Celebrating 25 Years of REAP
The historic Warren Cultural Center in Greenfield has once again taken its place as the “grand lady” of town square. Enabled by REAP funding, its expansive windows, oxidized copper accents and distinctive turret provide the architectural foundation for the three-story brick structure that serves as a landmark destination for culture, art and commerce in southwest Iowa.
The multipurpose center occupies nearly 30,000 square feet — an entire corner of Greenfield Square. In addition to the resurrected opera house auditorium and balcony that seats 240, it provides office space, conference and meeting rooms, guest rooms and a spacious lobby and gallery that showcase art and photography exhibits.
Ed & Eva’s (the Warrens’ first names) occupy the ground floor retail space, once home to the Warrens’ dry goods store. It sells a collection of works by more than 80 Iowa artists, who receive 70 percent commission from sales. The original dry-goods store sign still resides inside Ed & Eva’s, which sells pieces varying from metal sculpture and woodwork to hand-made jewelry and barware.
Originally built in 1896 and put on the National Register of Historic Places in 1979, a century later and in disrepair the building was gifted to Main Street Greenfield by a private citizen in 1996.
In 2000, the E.E. Warren Opera House Association (EEWOHA) formed as a nonprofit corporation, officially taking the reins for redevelopment of the property. REAP funding was secured through a Historical Resource Development Program grant in 2010.
Iowa REAP funds were used to remove the storefront and restore its copper trim. The original double hung windows were repaired, restored and thermally upgraded, using preprinted metal frames that matched original wood-profile paneling and insulated glass that facilitates higher energy efficiency and stability. The copper and mortar on the parapet was also selectively tuck-pointed and refabricated to match the existing finish, keeping the majority of copper original on the turret.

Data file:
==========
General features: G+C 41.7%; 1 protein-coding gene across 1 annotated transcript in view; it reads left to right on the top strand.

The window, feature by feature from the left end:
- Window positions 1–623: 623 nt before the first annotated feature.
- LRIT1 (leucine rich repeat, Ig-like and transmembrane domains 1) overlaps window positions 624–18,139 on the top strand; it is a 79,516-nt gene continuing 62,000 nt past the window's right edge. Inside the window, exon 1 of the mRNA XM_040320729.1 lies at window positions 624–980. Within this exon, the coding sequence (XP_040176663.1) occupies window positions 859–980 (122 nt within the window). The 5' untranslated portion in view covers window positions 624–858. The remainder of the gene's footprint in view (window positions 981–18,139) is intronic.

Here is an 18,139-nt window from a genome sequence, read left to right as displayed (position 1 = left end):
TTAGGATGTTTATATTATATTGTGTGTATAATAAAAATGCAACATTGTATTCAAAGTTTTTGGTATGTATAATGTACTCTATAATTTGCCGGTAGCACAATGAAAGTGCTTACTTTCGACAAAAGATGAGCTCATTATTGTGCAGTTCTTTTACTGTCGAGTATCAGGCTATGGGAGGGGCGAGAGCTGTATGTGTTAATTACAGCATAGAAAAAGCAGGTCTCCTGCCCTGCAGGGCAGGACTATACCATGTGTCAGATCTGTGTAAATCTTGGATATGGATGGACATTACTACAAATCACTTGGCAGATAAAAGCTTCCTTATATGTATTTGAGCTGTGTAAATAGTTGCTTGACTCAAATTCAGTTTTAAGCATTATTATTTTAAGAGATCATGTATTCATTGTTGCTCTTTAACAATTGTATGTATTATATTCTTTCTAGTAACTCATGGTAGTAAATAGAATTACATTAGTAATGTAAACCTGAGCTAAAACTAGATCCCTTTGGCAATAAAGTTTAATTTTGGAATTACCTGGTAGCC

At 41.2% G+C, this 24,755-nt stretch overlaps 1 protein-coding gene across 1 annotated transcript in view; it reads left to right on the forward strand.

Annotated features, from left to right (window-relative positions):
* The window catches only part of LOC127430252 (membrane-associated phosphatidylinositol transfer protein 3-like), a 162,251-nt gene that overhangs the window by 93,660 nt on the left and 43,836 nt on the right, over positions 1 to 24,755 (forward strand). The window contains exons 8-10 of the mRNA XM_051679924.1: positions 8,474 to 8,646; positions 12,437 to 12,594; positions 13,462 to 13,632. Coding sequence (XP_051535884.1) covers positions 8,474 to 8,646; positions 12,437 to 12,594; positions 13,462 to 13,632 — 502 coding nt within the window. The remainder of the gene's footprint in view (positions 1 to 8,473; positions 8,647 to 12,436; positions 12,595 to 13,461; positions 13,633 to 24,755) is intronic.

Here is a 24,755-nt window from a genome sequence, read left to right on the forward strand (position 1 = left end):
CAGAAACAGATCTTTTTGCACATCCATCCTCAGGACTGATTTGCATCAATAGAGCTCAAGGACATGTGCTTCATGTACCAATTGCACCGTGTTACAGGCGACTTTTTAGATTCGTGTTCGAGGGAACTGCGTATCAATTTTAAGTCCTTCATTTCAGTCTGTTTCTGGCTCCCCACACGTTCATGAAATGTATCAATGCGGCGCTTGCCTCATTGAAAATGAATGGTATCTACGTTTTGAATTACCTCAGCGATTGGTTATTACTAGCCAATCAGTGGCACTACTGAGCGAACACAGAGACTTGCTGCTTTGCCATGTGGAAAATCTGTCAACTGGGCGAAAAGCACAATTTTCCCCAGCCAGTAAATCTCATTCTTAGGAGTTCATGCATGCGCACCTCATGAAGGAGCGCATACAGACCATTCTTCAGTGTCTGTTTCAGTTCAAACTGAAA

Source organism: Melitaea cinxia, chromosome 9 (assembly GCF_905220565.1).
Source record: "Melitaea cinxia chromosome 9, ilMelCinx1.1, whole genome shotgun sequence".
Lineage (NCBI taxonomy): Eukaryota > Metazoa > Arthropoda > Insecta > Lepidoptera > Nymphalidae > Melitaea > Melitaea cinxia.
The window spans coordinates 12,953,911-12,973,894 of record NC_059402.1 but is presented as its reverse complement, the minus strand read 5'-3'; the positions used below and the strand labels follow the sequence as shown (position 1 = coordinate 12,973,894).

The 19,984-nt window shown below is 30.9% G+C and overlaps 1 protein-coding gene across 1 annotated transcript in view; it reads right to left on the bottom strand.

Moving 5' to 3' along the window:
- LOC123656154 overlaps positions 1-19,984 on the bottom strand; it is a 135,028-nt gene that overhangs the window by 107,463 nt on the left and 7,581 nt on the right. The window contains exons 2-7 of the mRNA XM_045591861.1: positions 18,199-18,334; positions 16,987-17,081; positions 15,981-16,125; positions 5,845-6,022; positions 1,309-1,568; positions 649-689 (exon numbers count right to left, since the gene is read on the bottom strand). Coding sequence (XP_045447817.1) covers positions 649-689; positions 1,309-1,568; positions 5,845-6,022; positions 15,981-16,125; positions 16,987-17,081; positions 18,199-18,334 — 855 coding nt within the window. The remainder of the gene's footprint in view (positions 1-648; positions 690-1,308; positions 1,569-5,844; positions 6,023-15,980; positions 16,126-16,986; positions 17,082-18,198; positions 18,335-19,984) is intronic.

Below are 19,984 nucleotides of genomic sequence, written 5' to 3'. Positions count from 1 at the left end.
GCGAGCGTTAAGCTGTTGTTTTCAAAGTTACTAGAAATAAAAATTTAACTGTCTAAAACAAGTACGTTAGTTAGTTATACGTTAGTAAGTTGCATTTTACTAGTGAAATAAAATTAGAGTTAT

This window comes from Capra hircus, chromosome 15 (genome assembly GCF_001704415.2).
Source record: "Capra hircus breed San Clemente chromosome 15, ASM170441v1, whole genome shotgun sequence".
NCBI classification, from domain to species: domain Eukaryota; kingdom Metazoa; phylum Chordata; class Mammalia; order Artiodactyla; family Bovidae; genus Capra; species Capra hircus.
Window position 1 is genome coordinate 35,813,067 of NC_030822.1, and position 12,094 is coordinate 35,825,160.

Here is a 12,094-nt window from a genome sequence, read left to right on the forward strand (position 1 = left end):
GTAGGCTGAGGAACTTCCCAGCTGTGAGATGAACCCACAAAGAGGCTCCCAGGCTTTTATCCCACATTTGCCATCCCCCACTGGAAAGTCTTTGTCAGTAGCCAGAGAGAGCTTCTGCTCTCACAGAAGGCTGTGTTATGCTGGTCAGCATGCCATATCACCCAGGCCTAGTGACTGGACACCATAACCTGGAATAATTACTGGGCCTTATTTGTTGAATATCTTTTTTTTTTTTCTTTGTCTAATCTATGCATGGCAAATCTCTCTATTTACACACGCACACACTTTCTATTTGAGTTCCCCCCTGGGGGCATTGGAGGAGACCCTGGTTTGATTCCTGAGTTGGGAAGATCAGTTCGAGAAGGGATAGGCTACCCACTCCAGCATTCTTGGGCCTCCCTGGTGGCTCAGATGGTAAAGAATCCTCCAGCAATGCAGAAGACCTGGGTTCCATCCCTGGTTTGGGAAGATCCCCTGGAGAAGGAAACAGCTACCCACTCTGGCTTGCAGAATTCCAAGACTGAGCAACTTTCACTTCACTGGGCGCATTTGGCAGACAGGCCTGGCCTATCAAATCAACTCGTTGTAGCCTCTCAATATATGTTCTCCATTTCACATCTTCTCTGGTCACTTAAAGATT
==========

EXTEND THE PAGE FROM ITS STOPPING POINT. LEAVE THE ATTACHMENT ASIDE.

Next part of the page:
“Most of the brick was repointed and it had to be done in a very particular way to meet the historic standards,” explained director Ken Sidey.
“The removal and replacement process was carefully orchestrated among mason, copper contractors, roofers, and other laborers, since each building component installation had direct impact on the others. Because sometimes two or three lifts were in use at once, safety for pedestrians and drivers was a top priority,” said EEWOHA vice-president Catherine Howe.
Howe explained the impact of REAP funding on the project’s success. “As an early funding source during the capital campaign, the REAP grant demonstrated the confidence the State of Iowa had in the realization of the vision for these historic buildings. When potential supporters see evidence there is broad based support within the community in addition to county, state and federal sources, they are willing to make the investment. To know that as a contributor each dollar had the potential to be matched two or three times, their willingness to commit increased. The potential donor is also convinced of the sponsoring organization's creativity and commitment in securing project funding when the base for support reaches diverse sources.”
The restoration project dollars have found their way into the local economy in several ways, Howe said.
As required by grant funding, $1.3 million has gone to Greenfield contractors. Additional spending has gone to firms and workers in nearby towns. Local restaurants, lodging and stores have benefited as well.
Along with numerous local and state awards, the Warren Cultural Center was awarded the prestigious National Preservation Honor Award by the National Trust for Historic Preservation in 2013. Other recipients included projects from Los Angeles, San Francisco, Indianapolis, Boston, Detroit, and St. Louis.